The Talk: How Adults Can Promote Young People’s Healthy Relationships and Prevent Misogyny and Sexual Harassment
Leaning Out: Teen Girls and Leadership Biases
This is the talk we need to have with young people.
Many adults—especially parents—often fret about youth and the "hook-up culture." But research suggests that far fewer young people are "hooking up" than we are commonly led to believe. This focus on the hook-up culture also obscures two much bigger issues that many young people appear to be struggling with: forming and maintaining healthy romantic relationships and dealing with widespread misogyny and sexual harassment. What's more, it appears that parents and other key adults in young people's lives often fail to address these two problems.
Making Caring Common's report The Talk: How Adults Can Promote Young People’s Healthy Relationships and Prevent Misogyny and Sexual Harassment explores these issues and offers insights into how adults can begin to have meaningful and constructive conversations about them with the young people in their lives.
Turning the Tide: Inspiring Concern for Others and the Common Good Through College Admissions
Are today's teen girls poised to close the gender gap tomorrow?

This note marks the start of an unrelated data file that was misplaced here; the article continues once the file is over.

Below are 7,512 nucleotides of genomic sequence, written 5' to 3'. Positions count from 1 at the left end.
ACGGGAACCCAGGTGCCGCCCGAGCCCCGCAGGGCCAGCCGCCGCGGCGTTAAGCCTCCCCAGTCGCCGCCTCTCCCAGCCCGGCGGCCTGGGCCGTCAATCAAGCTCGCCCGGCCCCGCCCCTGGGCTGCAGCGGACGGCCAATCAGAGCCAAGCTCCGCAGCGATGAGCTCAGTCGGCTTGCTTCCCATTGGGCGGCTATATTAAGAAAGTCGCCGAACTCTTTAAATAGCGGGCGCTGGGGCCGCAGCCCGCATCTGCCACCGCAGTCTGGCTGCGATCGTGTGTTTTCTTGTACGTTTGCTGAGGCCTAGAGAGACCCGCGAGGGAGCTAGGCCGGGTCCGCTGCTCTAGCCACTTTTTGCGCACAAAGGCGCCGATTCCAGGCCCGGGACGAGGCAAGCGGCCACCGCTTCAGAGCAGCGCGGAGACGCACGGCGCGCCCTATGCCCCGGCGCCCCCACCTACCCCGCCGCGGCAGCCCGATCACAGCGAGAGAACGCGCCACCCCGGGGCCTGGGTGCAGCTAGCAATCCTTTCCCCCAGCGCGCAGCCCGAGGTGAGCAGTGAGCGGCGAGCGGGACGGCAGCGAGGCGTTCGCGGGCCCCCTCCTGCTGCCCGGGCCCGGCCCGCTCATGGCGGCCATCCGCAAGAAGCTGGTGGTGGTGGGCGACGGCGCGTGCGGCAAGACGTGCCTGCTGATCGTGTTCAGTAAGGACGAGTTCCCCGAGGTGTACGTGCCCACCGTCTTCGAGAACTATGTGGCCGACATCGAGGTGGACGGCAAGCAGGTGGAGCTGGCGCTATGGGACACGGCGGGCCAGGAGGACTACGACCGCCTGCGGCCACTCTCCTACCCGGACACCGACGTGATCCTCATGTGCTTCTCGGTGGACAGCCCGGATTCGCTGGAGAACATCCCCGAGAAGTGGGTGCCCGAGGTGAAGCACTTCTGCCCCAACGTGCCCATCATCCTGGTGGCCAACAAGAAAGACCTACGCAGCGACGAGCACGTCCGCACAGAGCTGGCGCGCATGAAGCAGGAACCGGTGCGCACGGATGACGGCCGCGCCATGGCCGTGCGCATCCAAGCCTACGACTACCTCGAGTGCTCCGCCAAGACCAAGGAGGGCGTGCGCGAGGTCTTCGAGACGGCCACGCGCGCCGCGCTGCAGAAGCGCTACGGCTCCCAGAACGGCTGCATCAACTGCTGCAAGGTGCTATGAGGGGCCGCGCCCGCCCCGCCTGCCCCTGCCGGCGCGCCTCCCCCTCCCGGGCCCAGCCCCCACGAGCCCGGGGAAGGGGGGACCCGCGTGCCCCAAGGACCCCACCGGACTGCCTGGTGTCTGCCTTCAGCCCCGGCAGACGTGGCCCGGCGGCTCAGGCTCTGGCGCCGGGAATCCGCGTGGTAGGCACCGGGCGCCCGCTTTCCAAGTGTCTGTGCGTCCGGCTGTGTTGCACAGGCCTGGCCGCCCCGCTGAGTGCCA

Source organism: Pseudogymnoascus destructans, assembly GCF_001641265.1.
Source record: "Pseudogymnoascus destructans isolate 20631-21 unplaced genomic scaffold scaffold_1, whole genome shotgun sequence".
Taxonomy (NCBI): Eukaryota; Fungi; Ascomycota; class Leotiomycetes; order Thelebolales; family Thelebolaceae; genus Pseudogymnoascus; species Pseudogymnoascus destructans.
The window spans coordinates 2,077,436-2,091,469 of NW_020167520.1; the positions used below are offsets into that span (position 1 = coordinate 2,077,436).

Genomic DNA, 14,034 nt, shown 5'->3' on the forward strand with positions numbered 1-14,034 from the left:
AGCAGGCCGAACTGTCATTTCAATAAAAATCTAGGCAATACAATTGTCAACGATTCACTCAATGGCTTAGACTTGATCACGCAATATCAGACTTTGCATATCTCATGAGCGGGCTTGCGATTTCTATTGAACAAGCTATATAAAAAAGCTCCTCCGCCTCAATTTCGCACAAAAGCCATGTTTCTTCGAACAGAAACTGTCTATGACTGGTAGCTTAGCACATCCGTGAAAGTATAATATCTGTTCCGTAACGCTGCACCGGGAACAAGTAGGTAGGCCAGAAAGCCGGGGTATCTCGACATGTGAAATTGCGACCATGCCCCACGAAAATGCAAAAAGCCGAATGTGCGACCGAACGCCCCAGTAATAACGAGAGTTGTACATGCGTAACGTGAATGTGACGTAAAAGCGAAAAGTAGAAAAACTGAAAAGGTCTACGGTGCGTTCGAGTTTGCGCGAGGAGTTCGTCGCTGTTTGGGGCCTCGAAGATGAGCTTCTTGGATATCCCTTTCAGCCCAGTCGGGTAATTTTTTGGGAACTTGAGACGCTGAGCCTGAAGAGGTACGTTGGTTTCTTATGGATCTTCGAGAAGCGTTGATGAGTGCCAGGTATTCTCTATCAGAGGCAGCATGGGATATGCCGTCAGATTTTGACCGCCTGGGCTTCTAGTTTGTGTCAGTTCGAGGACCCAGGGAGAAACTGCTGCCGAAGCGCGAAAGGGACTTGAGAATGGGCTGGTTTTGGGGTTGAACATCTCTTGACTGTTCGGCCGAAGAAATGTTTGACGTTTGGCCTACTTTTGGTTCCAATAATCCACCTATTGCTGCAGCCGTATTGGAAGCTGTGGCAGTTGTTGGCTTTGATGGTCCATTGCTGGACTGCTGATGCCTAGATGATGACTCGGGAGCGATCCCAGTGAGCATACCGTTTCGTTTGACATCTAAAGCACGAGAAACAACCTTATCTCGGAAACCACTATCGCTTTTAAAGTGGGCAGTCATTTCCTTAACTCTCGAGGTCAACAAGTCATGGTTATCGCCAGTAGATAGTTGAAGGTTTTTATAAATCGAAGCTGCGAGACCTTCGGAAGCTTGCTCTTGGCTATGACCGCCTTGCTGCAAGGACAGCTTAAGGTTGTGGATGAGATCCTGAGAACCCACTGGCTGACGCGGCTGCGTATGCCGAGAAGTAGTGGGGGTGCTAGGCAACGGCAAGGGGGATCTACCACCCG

MCC's new research report, Leaning Out: Teen Girls and Leadership Biases, suggests that teen girls face a powerful barrier to leadership: gender bias. Based primarily on a survey of nearly 20,000 students, our report suggests that many teen boys and teen girls—and some of their parents—have biases against teen girls as leaders. The report also offers recommendations for parents and educators for preventing and reducing gender biases.
The Children We Mean to Raise: The Real Messages Adults Are Sending About Values
It's time to say, "Enough."
Turning the Tide: Inspiring Concern for Others and the Common Good through College Admissions marks the first time in history that a broad coalition of college admissions offices have joined forces to collectively encourage high school students to focus on meaningful ethical and intellectual engagement. The report includes concrete recommendations to reshape the college admissions process and promote greater ethical engagement among aspiring students, reduce excessive achievement pressure, and level the playing field for economically disadvantaged students. It is the first step in a two-year campaign that seeks to substantially reshape the existing college admissions process.
Our youth’s values appear to be awry, and the messages that we’re unintentionally sending as adults may be at the heart of the problem.
According to our recent national survey, a large majority of youth across a wide spectrum of races, cultures, and classes appear to value aspects of personal success—achievement and happiness—over concern for others. At the root of this problem may be a gap between what parents say are their top priorities and the real messages they convey in their behavior day to day.